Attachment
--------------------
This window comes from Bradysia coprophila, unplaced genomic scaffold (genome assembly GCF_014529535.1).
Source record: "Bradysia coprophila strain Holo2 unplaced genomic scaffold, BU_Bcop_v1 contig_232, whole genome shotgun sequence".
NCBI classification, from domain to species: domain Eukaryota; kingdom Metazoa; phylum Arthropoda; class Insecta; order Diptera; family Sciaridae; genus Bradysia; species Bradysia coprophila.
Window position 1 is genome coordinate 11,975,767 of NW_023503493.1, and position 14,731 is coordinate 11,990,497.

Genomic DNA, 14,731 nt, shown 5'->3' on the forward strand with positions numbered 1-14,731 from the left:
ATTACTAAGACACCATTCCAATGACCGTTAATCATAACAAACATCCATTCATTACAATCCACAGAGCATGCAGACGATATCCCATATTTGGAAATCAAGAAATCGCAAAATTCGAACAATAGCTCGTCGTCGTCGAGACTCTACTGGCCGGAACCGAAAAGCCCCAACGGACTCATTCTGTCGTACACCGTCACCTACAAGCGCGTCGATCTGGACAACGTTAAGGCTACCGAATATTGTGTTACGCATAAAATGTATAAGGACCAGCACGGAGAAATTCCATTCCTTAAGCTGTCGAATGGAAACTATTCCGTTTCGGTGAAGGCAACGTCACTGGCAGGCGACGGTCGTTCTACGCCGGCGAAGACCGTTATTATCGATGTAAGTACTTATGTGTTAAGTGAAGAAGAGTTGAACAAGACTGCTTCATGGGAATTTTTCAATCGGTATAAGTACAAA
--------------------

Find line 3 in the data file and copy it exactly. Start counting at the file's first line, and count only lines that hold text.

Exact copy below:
NCBI classification, from domain to species: domain Eukaryota; kingdom Metazoa; phylum Arthropoda; class Insecta; order Diptera; family Sciaridae; genus Bradysia; species Bradysia coprophila.